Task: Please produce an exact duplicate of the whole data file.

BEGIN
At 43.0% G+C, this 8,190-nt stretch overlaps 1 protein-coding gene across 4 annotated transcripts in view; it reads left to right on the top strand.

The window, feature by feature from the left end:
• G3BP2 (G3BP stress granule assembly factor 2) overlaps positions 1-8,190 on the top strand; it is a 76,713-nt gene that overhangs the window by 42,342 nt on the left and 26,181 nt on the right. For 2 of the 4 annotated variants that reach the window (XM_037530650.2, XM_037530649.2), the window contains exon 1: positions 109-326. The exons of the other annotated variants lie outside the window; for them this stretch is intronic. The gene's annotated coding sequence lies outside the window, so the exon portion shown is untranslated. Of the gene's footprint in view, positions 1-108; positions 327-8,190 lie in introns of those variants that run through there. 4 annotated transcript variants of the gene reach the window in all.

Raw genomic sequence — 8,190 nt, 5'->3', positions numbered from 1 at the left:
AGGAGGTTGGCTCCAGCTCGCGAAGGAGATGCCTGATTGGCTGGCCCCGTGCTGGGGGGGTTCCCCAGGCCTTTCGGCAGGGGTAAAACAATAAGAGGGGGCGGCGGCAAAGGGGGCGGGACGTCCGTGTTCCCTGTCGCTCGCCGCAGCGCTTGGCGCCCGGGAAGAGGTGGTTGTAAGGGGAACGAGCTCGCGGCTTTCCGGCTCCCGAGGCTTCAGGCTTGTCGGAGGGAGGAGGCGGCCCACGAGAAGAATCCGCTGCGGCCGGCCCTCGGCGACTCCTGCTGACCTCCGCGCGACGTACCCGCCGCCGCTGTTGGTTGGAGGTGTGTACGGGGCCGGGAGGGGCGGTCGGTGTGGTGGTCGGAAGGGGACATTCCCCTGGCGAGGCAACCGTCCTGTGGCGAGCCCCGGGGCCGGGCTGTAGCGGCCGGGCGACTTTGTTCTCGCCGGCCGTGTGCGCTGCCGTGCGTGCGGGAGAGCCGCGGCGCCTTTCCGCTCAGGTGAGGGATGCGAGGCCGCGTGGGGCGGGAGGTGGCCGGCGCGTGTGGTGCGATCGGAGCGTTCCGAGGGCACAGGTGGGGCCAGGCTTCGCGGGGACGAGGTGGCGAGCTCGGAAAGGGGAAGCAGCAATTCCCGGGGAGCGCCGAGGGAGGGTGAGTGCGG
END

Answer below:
At 43.0% G+C, this 8,190-nt stretch overlaps 1 protein-coding gene across 4 annotated transcripts in view; it reads left to right on the top strand.

The window, feature by feature from the left end:
• G3BP2 (G3BP stress granule assembly factor 2) overlaps positions 1-8,190 on the top strand; it is a 76,713-nt gene that overhangs the window by 42,342 nt on the left and 26,181 nt on the right. For 2 of the 4 annotated variants that reach the window (XM_037530650.2, XM_037530649.2), the window contains exon 1: positions 109-326. The exons of the other annotated variants lie outside the window; for them this stretch is intronic. The gene's annotated coding sequence lies outside the window, so the exon portion shown is untranslated. Of the gene's footprint in view, positions 1-108; positions 327-8,190 lie in introns of those variants that run through there. 4 annotated transcript variants of the gene reach the window in all.

Raw genomic sequence — 8,190 nt, 5'->3', positions numbered from 1 at the left:
AGGAGGTTGGCTCCAGCTCGCGAAGGAGATGCCTGATTGGCTGGCCCCGTGCTGGGGGGGTTCCCCAGGCCTTTCGGCAGGGGTAAAACAATAAGAGGGGGCGGCGGCAAAGGGGGCGGGACGTCCGTGTTCCCTGTCGCTCGCCGCAGCGCTTGGCGCCCGGGAAGAGGTGGTTGTAAGGGGAACGAGCTCGCGGCTTTCCGGCTCCCGAGGCTTCAGGCTTGTCGGAGGGAGGAGGCGGCCCACGAGAAGAATCCGCTGCGGCCGGCCCTCGGCGACTCCTGCTGACCTCCGCGCGACGTACCCGCCGCCGCTGTTGGTTGGAGGTGTGTACGGGGCCGGGAGGGGCGGTCGGTGTGGTGGTCGGAAGGGGACATTCCCCTGGCGAGGCAACCGTCCTGTGGCGAGCCCCGGGGCCGGGCTGTAGCGGCCGGGCGACTTTGTTCTCGCCGGCCGTGTGCGCTGCCGTGCGTGCGGGAGAGCCGCGGCGCCTTTCCGCTCAGGTGAGGGATGCGAGGCCGCGTGGGGCGGGAGGTGGCCGGCGCGTGTGGTGCGATCGGAGCGTTCCGAGGGCACAGGTGGGGCCAGGCTTCGCGGGGACGAGGTGGCGAGCTCGGAAAGGGGAAGCAGCAATTCCCGGGGAGCGCCGAGGGAGGGTGAGTGCGG